The subsequent expulsion of Rybakov does not fit into this version either. If he still has ties to the FSB and came into contact with NATO counterintelligence, this would more likely become the basis for his subsequent recruitment rather than expulsion and a public scandal.

Fourth, Rybakov as an experienced FSB officer, would hardly have risked such a thing over a quarrel with a colleague at Rossotrudnichestvo. As many observers rightly point out, such actions qualify as high treason and are not forgiven by the Kremlin.

This is also the opinion of Czech resident Andrey Kurochkin, a Russian dissident and Director of the Prague branch of the Free Russia Foundation. He thinks it is unlikely that a person at Rybakov’s level would have committed such self-destructive action.

“This is foolishness. It is impossible that Rybakov would not have considered the effects of his actions and not have understood that such a denunciation is the equivalent of treason,” he declared in a Newsader interview.

Dangerous Connections

In Kurochkin’s opinion, such a strange version of events demonstrates that Moscow and Prague have agreed to suppress the story and lay the blame for everything at the feet of the unlucky Chekist.

“It was a very serious scandal which gives the impression that they are trying to hush it up by attributing everything to a quarrel between two diplomats. In truth, the situation is much more serious because otherwise, it would not have risen to such a level of tension leading to a tedious bargain and such a strange conclusion,” noted Andrey Kurochkin.

That the Czech authorities wish to avoid a sharpening of the conflict with Russia is completely understandable. Recognition of a credible ricin threat would require them to take more radical measures that the Czech government was clearly not prepared to do. President Miloš Zeman has been called the most pro-Russian politician in Europe who frequently parrots the Kremlin line, denied the presence of Russian forces in Ukraine, agreed that Crimea belongs to Russia, and demanded that the West lift the sanctions levied against Russia. Also, he has frequently publicly criticized the BIS security service for overestimating the danger of Russian activities in the Czech Republic.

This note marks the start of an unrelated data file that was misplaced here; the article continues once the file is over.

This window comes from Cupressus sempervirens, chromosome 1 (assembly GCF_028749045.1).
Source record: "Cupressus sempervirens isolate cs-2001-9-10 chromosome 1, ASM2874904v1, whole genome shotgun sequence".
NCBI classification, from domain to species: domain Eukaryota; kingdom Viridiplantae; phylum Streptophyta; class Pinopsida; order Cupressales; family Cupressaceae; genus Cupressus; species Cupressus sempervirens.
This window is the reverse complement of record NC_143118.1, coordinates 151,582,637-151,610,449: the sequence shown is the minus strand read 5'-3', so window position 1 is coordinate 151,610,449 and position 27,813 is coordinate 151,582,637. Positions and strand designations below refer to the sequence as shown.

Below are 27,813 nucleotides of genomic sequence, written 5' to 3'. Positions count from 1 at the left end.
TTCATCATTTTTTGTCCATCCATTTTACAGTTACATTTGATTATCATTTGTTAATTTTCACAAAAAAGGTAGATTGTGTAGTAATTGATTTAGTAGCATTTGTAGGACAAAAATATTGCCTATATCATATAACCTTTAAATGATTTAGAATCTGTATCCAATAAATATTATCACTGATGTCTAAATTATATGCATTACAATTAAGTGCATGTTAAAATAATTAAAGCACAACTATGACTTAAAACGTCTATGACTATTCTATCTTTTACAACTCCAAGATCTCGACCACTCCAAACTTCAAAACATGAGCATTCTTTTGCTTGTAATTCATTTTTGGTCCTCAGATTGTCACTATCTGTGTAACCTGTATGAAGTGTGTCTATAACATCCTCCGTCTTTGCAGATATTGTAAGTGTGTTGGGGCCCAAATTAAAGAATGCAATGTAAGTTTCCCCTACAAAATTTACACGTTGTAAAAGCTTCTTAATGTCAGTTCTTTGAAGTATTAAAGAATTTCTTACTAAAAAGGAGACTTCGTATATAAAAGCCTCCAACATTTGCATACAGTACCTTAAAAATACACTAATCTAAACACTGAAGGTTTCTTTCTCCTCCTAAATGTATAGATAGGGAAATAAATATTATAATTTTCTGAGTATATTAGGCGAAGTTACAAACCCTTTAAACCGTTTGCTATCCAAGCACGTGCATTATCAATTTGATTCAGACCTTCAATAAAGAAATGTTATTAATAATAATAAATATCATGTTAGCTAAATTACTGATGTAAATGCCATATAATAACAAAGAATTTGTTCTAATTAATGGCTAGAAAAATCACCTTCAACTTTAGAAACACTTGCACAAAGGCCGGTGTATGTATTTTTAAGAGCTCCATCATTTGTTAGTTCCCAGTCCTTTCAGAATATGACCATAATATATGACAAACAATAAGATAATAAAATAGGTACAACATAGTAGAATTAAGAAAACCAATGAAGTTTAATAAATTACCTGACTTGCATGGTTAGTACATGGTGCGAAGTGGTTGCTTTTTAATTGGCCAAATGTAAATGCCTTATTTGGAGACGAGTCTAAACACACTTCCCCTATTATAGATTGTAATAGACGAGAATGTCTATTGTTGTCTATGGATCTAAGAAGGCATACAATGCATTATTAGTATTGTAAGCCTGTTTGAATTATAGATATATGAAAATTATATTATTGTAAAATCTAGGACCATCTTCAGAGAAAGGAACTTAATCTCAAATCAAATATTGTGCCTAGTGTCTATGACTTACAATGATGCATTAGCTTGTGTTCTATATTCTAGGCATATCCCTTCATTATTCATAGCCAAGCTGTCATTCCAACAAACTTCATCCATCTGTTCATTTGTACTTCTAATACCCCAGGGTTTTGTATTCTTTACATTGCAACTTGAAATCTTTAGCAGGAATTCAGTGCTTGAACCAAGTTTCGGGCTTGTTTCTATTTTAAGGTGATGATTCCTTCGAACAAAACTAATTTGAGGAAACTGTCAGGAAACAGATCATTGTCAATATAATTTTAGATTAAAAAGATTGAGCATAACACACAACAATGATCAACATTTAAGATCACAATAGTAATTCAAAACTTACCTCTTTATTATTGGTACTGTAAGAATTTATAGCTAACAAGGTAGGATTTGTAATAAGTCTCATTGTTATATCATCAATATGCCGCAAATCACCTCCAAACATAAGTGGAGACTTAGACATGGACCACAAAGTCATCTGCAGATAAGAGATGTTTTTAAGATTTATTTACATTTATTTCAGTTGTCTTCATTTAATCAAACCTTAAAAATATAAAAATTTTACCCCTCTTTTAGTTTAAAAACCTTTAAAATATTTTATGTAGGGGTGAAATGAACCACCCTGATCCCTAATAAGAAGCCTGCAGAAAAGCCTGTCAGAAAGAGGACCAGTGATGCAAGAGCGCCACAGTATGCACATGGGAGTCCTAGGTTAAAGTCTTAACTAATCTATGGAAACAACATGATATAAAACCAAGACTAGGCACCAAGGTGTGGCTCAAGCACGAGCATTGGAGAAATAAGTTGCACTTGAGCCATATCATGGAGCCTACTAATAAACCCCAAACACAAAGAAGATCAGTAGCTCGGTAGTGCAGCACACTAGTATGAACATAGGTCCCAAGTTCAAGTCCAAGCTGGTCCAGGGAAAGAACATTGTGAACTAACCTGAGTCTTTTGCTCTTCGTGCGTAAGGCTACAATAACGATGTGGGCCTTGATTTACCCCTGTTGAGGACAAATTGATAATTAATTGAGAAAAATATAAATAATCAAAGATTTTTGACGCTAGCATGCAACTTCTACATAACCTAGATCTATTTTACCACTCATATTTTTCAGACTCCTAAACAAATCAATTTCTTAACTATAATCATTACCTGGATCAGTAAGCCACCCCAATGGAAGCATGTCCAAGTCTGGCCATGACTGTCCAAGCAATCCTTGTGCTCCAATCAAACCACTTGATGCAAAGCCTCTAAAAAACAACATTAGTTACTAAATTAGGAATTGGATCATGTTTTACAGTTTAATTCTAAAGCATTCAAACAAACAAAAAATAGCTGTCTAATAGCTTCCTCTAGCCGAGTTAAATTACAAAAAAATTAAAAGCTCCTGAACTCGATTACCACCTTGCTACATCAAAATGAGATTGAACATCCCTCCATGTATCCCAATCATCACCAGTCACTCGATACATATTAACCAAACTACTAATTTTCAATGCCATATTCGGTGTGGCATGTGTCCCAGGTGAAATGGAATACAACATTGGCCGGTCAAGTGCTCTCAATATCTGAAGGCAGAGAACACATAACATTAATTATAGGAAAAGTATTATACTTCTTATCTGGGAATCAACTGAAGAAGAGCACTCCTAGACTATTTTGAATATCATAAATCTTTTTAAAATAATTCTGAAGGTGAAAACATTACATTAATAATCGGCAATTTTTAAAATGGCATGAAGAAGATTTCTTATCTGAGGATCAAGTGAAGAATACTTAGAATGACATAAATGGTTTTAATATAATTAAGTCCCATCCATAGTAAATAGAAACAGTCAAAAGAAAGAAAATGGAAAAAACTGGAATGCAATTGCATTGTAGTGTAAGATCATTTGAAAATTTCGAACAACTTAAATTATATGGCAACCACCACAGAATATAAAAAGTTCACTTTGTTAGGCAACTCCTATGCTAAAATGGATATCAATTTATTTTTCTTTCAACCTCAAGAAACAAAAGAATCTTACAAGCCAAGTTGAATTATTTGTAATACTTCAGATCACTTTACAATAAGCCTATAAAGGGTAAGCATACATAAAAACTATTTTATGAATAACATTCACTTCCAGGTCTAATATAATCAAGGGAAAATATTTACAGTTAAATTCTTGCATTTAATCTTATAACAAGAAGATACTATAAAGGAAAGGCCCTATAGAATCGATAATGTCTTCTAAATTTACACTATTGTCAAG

Analysts attribute the position of the Czech president to his former ties to the Kremlin, including financial ties. At the beginning of May the Ukrainian publication, Gordon, published an investigation of these ties beginning with the scheme to sell Czech public debt proposed by Russia to the company Falkon Capital, which became, in fact, mutually beneficial “sharing” of Soviet debt. This investigation also includes the names of several Czech politicians and businessmen with Russian connections, including Zdeněk Zbytek. By the way, Zbytek is a close friend of Miloš Zeman and supported him in his election in an interview he granted to the Czech media. He spoke positively about Andrei Konchakov, calling him “an excellent boy,” and for many years he rented an office in the same building complex in Prague, where the Russian Science and Culture Center was headed by Konchakov.

One can draw only one conclusion from all of this: information concerning any radical actions of the Kremlin in other countries should be taken seriously and, at least, carefully checked, and the story of the “battle of diplomats” looks like a clumsy cover for some much more serious things.